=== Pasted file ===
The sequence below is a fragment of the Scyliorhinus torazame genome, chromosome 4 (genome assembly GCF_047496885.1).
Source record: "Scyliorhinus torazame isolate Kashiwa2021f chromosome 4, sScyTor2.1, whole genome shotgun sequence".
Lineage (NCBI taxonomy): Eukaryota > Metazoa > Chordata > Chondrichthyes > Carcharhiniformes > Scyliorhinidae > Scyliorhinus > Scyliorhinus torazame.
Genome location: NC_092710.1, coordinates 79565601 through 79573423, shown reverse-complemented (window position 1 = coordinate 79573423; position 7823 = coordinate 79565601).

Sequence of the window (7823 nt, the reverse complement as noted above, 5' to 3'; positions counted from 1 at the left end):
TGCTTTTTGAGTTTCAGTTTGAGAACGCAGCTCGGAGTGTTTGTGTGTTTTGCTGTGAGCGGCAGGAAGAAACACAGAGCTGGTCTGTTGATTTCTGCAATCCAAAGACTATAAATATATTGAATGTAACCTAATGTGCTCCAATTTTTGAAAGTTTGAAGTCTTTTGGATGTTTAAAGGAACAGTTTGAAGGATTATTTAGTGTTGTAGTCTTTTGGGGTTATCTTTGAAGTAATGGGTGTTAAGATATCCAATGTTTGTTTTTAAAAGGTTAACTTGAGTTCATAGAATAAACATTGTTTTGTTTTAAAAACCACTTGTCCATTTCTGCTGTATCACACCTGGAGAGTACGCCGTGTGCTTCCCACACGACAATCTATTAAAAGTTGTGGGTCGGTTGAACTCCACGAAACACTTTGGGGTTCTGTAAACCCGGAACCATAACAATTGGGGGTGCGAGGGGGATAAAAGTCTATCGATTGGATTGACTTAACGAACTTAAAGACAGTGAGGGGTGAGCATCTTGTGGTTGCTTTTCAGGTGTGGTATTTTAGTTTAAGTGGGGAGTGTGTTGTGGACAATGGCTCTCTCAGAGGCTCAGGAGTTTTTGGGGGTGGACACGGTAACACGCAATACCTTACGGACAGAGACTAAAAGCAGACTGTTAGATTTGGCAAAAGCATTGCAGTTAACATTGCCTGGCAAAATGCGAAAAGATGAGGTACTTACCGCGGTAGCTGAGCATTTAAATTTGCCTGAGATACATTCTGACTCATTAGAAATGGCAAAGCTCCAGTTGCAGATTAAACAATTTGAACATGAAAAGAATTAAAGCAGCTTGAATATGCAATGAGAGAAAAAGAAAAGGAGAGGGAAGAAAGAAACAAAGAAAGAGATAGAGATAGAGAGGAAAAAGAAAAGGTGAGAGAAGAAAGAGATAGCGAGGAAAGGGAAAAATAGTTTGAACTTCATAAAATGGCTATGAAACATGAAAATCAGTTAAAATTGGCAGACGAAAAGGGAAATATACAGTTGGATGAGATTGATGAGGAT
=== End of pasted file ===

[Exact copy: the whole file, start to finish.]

The sequence below is a fragment of the Scyliorhinus torazame genome, chromosome 4 (genome assembly GCF_047496885.1).
Source record: "Scyliorhinus torazame isolate Kashiwa2021f chromosome 4, sScyTor2.1, whole genome shotgun sequence".
Lineage (NCBI taxonomy): Eukaryota > Metazoa > Chordata > Chondrichthyes > Carcharhiniformes > Scyliorhinidae > Scyliorhinus > Scyliorhinus torazame.
Genome location: NC_092710.1, coordinates 79565601 through 79573423, shown reverse-complemented (window position 1 = coordinate 79573423; position 7823 = coordinate 79565601).

Sequence of the window (7823 nt, the reverse complement as noted above, 5' to 3'; positions counted from 1 at the left end):
TGCTTTTTGAGTTTCAGTTTGAGAACGCAGCTCGGAGTGTTTGTGTGTTTTGCTGTGAGCGGCAGGAAGAAACACAGAGCTGGTCTGTTGATTTCTGCAATCCAAAGACTATAAATATATTGAATGTAACCTAATGTGCTCCAATTTTTGAAAGTTTGAAGTCTTTTGGATGTTTAAAGGAACAGTTTGAAGGATTATTTAGTGTTGTAGTCTTTTGGGGTTATCTTTGAAGTAATGGGTGTTAAGATATCCAATGTTTGTTTTTAAAAGGTTAACTTGAGTTCATAGAATAAACATTGTTTTGTTTTAAAAACCACTTGTCCATTTCTGCTGTATCACACCTGGAGAGTACGCCGTGTGCTTCCCACACGACAATCTATTAAAAGTTGTGGGTCGGTTGAACTCCACGAAACACTTTGGGGTTCTGTAAACCCGGAACCATAACAATTGGGGGTGCGAGGGGGATAAAAGTCTATCGATTGGATTGACTTAACGAACTTAAAGACAGTGAGGGGTGAGCATCTTGTGGTTGCTTTTCAGGTGTGGTATTTTAGTTTAAGTGGGGAGTGTGTTGTGGACAATGGCTCTCTCAGAGGCTCAGGAGTTTTTGGGGGTGGACACGGTAACACGCAATACCTTACGGACAGAGACTAAAAGCAGACTGTTAGATTTGGCAAAAGCATTGCAGTTAACATTGCCTGGCAAAATGCGAAAAGATGAGGTACTTACCGCGGTAGCTGAGCATTTAAATTTGCCTGAGATACATTCTGACTCATTAGAAATGGCAAAGCTCCAGTTGCAGATTAAACAATTTGAACATGAAAAGAATTAAAGCAGCTTGAATATGCAATGAGAGAAAAAGAAAAGGAGAGGGAAGAAAGAAACAAAGAAAGAGATAGAGATAGAGAGGAAAAAGAAAAGGTGAGAGAAGAAAGAGATAGCGAGGAAAGGGAAAAATAGTTTGAACTTCATAAAATGGCTATGAAACATGAAAATCAGTTAAAATTGGCAGACGAAAAGGGAAATATACAGTTGGATGAGATTGATGAGGAT